How the Big Bang Theory transformed Glenn Jones’ art and design business
Graphic designer Glenn Jones burst onto the T-shirt scene with a bang and has gone on to create a global business from the spare room of his Auckland villa.
Words: Cheree Morrison
Takapuna Grammar, then Auckland Technical Institute (now AUT)
North Shore lad Glenn spent his school years creating exceptionally illustrated title pages for his school books. “I enjoyed school when I was drawing and knew – early on – that I wanted a career as an artist. As that interest grew, my dedication to the business end of school started to wane.” Post-high school, Glenn studied commercial art at Auckland’s Technical Institute, but he never completed the course. Six months in, his mum spotted an ad for a junior designer, and the rest is history.
Junior designer for NZ Rural Press, then designer at Arterior Motives
“NZ Rural Press owned publications such as NZ Farmer. I would slice and paste together layouts using wax machines and different tapes – it seemed like we were at the forefront of design technology until our two new Mac computers arrived.”
The black and white machines, with a now-meagre two megabytes of RAM, came with one of the first versions of Adobe Photoshop and Illustrator and, with his boss’ blessing (most of the team weren’t keen on these new arrivals), Glenn opened their brick-heavy manuals and taught himself the programmes.
“I was lucky to have a boss who encouraged me to learn, and who also recognized when it was time for me to move on. He urged me to take an opportunity at design company Arterior Motives, where I worked as a graphic designer until 2000.”
Woodward & Co, London
With friends leaving en masse for their O.E., Glenn packed his bags. A job at design agency Woodward & Co introduced him to big brand work for Unilever and Sainsbury’s and gave him a sense of direction for his return to New Zealand. “Post 2001, there was this feeling that something was going to happen in London – terrorism became a real threat, and it just felt weird. It was time to come home.”
“Dashwood Design worked with brands such as Fonterra, Tip Top, and Frucor. I was hired in 2003 for a two-day freelance job and left in 2008 as the creative director. It was my dream job – hard work and long hours, but I could feel that I was solidifying my career in design, which drove me to keep climbing the ladder and push myself.”
T-shirt designer, threadless.com, and Glennz Tees
Glenn had a secret. By day he was a graphic designer, but by night, he was creating T-shirt designs for the Chicago-based online store, threadless.com. Threadless allows potential buyers to vote on their favourite T-shirt designs, with the winners going into production. “I posted in my spare time, and by 2006, I was their highest-selling designer.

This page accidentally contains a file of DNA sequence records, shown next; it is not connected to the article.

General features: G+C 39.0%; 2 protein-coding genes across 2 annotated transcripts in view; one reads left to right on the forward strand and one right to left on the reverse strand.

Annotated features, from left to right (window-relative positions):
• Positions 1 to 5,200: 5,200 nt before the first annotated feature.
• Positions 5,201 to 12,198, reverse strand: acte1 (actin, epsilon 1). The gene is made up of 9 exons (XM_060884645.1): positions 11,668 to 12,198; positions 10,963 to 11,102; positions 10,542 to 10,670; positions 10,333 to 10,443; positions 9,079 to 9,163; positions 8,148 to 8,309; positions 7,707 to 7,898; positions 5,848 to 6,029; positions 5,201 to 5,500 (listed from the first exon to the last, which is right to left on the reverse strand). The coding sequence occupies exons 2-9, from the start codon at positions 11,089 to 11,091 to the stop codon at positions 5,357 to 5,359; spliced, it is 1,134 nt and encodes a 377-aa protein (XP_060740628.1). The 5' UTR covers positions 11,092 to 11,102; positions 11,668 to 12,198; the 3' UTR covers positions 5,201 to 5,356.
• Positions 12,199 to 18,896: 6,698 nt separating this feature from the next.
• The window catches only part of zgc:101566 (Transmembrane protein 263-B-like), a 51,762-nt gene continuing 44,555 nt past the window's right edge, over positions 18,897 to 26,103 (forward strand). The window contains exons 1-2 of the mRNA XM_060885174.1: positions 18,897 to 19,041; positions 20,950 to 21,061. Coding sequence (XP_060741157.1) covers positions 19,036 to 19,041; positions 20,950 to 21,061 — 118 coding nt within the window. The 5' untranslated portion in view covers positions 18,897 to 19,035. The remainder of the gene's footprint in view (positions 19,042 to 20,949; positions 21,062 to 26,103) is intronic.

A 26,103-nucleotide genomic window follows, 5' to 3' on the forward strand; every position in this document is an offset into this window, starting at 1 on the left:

I was approached by my now-business partner, an Austin-based company which was already set up to produce T-shirts, who said, ‘you do the art, we’ll do the rest’. So I resigned from Dashwood and started Glennz Tees. We’ve sold more than half a million T-shirts.” Glenn’s online portfolio was the number one viewed link on Reddit [an online community where readers vote for their favourite content] for a weekend and has been viewed more than 2.2 million times.
Glenn also experienced viral fame after character Sheldon Cooper wore his melting Rubik’s cube T-shirt in the opening credits of the television show, The Big Bang Theory. Overnight, orders exploded and continued to climb whenever the show played worldwide (about 140 times a week). Job offers appeared from all ends of the earth; for two years, Glenn was part of the team designing Google’s Santa Tracker.
Glenn Jones Art
Glenn and wife Julia’s first child arrived in 2012, so the couple looked for business options with work/life balance. They found it in their spare-room office. “Most of my work was American-based pop culture, so we turned to Kiwiana for inspiration and created Glenn Jones Art – a range of prints playing with recognizable nostalgia (think: jetplane lollies, chocolate fish, and Marmite). Julia is a project manager, so it was a perfect match. Business took off and we had to re-evaluate and bring in experts in fields like manufacturing so we could focus on our strengths and our family.” Turnaround is quick – Glenn has an idea during his morning run and an art print is on its way to a customer by 5pm. glennz.co.nz
* Go global
“Only maybe five per cent of the people I work with know that I live in New Zealand. The internet is a global market; geography means nothing so why limit yourself? I’m often contacted by students asking for my advice. It is this: get your portfolio online. You never know who is looking.”
While Glenn is fast, the internet is faster, and copycats appear almost instantly. “The only way to get past the online copyright issue is to let it go and be at the forefront. Keep creating. Don’t sit and wait; change things, add things and evolve. Create a loyal fan base. It’s hard to stop replication; it’s the reality of an online business.”
* Play to strengths
“New Zealanders love to be entrepreneurial but stick to what you are good at and leave others to what they are good at. Don’t try and do it all – you’ll start from scratch every time and make mistakes others have already made. Use their knowledge. You may not always get the ‘best value’, but you’ll have a better product.”